1947 C. Daudon

1947 C. Daudon I have had this 1947 Camille Daudon for a few years now, and have done nothing to it since first acquiring it from the prior owner who had done some of his own restoration work, including re-chroming the Vitus frame.  In fact, the bike is so lovely in its current form, that I am reconsidering my plans to bring it back to its original state by adding period correct hammered fenders, front rack, lighting, and a chain guard, which is what it would have originally been equipped with.  This Daudon was custom made for Irene Faberge Gunst, granddaughter of the famous creator of Faberge eggs, a special birthday gift from her husband.  In 2006, this bike won the award for best French bike at the Cirque du Cyclisme show.  As pictured, it weighs a mere 20 lbs.

The wing nuts were drilled to save weight. Double eyelets in the front, single in the rear. Designed to carry a front load.

The head tube shows a slight loss of lug detail due to re-chroming of the frame. Lam side pull brakes with plenty of clearance for fenders.

650b aluminum box style rims with surface pattern to improve braking.

Pelissier hubs.

Daudon’s customized shifter – everything bespoke on this bicycle. Shifter cable not properly set up – a one piece system is required.

Beautiful Stronglight crankset in very good condition.

Cyclo rear derailleur with wrap around cable.

Gorgeous Ideale Saddle – a bit dry and in need of conditioning.

The color matched crank arms are only still visible on the left side. Threading for all left side components is reverse, including the crank bolt, lock ring and bottom bracket cup.

You can see the slight loss of lug detail mostly on the head tube.

Perfect fork rake – a lovely bend close to the drop outs makes for a nice ride.

Re-chromed stem which is bolted to the steerer tube. All bolts are 8 mm heads.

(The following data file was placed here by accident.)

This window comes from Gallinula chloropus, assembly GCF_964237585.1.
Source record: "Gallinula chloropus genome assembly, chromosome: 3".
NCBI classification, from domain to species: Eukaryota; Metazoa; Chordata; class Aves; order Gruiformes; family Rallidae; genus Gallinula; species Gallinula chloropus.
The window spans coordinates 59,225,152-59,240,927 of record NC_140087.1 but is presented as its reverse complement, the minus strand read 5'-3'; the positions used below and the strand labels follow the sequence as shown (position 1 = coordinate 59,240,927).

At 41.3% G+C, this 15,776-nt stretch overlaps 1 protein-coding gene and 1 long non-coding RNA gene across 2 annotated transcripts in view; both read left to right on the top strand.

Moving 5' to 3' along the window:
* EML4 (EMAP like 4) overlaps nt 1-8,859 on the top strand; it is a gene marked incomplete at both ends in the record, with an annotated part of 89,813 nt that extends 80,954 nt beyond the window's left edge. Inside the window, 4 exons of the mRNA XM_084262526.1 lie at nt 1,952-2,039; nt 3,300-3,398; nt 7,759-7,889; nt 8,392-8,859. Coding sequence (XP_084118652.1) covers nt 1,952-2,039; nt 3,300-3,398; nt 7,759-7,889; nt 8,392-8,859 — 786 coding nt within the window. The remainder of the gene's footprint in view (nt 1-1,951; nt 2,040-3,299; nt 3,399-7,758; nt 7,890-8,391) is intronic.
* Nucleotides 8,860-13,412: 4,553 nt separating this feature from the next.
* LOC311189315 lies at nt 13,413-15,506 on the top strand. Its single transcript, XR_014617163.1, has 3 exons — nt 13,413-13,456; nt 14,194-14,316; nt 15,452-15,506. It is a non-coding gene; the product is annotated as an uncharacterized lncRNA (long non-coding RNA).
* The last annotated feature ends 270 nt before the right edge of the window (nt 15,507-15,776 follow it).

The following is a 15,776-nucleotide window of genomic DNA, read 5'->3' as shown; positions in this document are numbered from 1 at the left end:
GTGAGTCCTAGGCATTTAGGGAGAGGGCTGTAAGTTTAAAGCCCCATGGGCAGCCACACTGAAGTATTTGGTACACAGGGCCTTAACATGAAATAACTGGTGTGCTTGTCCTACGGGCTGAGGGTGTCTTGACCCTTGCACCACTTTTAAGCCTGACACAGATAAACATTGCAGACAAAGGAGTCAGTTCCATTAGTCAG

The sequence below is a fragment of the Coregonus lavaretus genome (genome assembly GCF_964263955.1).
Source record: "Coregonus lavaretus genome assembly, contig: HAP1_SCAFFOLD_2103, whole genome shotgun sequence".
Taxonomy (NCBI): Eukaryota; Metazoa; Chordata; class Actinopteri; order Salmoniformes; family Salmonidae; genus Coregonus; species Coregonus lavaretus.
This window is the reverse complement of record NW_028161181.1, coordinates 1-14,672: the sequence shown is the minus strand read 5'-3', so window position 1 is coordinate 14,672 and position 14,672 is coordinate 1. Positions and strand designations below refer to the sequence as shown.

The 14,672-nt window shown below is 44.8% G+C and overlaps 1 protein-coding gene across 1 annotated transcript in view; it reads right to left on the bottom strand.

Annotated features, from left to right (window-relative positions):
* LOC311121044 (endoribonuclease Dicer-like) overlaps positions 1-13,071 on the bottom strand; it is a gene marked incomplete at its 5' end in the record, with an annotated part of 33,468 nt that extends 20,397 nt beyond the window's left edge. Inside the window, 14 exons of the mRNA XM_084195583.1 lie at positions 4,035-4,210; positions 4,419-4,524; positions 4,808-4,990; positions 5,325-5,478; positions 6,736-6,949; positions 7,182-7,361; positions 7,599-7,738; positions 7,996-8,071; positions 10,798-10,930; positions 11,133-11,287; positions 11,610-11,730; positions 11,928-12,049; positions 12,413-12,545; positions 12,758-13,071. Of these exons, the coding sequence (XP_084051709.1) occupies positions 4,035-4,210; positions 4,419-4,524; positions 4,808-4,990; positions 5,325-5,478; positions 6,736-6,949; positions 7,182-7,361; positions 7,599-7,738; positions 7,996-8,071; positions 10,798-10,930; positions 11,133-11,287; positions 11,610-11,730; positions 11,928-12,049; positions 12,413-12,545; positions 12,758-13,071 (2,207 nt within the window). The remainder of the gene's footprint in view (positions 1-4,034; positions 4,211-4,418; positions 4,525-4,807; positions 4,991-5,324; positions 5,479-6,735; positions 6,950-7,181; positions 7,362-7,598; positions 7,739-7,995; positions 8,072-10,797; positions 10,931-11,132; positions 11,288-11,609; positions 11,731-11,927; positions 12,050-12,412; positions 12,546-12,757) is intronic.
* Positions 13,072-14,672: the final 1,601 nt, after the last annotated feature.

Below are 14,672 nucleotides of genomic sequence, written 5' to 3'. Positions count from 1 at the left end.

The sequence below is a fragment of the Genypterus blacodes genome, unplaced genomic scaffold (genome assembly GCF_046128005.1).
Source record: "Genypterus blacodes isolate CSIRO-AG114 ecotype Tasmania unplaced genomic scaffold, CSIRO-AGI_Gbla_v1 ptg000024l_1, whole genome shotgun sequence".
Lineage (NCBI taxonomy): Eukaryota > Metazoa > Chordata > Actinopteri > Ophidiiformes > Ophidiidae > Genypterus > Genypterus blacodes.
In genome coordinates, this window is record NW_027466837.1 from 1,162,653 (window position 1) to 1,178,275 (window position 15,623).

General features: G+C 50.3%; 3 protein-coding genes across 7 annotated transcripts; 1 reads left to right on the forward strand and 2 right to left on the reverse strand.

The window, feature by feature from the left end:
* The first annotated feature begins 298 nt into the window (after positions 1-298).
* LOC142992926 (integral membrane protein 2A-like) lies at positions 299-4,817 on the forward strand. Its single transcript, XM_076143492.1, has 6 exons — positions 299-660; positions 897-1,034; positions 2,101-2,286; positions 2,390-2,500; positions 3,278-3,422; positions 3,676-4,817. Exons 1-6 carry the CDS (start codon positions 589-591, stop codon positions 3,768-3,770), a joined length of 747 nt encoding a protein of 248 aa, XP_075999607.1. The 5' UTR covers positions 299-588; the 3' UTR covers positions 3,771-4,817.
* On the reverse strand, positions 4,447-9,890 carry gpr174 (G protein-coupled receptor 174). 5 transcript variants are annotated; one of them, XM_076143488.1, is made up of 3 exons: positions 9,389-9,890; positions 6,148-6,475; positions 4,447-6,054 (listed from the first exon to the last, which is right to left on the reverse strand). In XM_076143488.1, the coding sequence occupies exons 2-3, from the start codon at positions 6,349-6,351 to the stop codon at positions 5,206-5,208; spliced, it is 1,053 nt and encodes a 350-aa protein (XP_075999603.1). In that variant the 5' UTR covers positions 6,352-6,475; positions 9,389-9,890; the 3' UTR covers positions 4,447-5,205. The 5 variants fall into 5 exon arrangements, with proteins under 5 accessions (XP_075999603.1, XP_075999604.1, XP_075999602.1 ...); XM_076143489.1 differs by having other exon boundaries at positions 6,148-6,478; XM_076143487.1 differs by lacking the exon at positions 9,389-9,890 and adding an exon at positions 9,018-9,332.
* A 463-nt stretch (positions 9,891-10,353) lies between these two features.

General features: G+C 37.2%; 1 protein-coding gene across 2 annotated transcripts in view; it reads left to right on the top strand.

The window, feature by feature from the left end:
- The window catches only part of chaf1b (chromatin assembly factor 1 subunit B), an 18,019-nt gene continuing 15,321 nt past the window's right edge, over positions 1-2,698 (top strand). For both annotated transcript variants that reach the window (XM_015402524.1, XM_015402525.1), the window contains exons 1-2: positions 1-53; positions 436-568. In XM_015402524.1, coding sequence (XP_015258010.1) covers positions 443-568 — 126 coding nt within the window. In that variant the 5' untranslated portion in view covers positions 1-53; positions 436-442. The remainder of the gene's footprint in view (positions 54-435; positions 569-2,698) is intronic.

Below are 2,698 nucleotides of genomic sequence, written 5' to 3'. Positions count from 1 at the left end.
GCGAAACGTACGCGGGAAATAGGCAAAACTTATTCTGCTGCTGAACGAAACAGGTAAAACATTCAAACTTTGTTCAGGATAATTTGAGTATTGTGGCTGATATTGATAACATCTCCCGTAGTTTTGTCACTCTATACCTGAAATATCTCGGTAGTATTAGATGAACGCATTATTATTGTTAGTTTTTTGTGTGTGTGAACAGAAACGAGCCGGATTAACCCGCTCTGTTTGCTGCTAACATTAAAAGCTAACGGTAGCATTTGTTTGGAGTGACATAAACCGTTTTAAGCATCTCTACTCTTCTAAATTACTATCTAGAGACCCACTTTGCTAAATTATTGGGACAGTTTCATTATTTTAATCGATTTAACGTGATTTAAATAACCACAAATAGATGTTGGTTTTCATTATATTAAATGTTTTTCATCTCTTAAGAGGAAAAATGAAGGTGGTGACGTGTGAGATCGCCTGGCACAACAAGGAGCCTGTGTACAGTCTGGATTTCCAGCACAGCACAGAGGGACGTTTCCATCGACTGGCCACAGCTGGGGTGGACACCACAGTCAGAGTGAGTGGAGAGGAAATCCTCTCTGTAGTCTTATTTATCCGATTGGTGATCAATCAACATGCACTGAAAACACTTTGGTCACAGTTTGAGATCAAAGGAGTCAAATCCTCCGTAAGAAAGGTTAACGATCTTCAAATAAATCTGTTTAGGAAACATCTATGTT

Unbranded pedals – possibly also crafted by Daudon.

Irene Gunst’s engraved steerer tube cover. Beneath this lies the hidden tool kit.

8 mm nut heads on the seat tube clamp, simple but pretty stays.

Tool kit hidden inside the head tube.

Prior to re-chroming the frame looked like this:

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As you can see, the chrome was seriously compromised.  The prior owner decided that it would be worth it to re-chrome the frame and risk the loss of lug detail, rather than sanding it down and re-painting it.  While disappointing in some ways, I think the overall impact of the new chrome outweighs the downsides.  It’s nice to have these photos which will help me re-create the head badge and logos. There are other examples of Camille Daudon bicycles which can also help.  Jan Heine’s The Golden Age of Handbuilt Bicycles features two Daudons, and the latest Bicycle Quarterly features a Daudon that is somewhat similar to mine. As far as restoration goes, I still need to make the bike mechanically sound and rideable.  The Cyclo derailleur uses a one piece shifter cable, and although I could have soldered a cable to work with this derailleur, I have finally located one that will work for this bike:

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And, I am still in a quandary about whether to make this bike appear as it once did – as a touring bike with fenders, lighting and front rack.  While I contemplate that, here are some of the parts I have put together – aluminum fenders, front rack which bolts to the fenders, and Simplex chain guard.  I still need to source appropriate lights for the front and rear fenders, and a dynamo.

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I welcome your thoughts and ideas about this amazing piece of cycling history.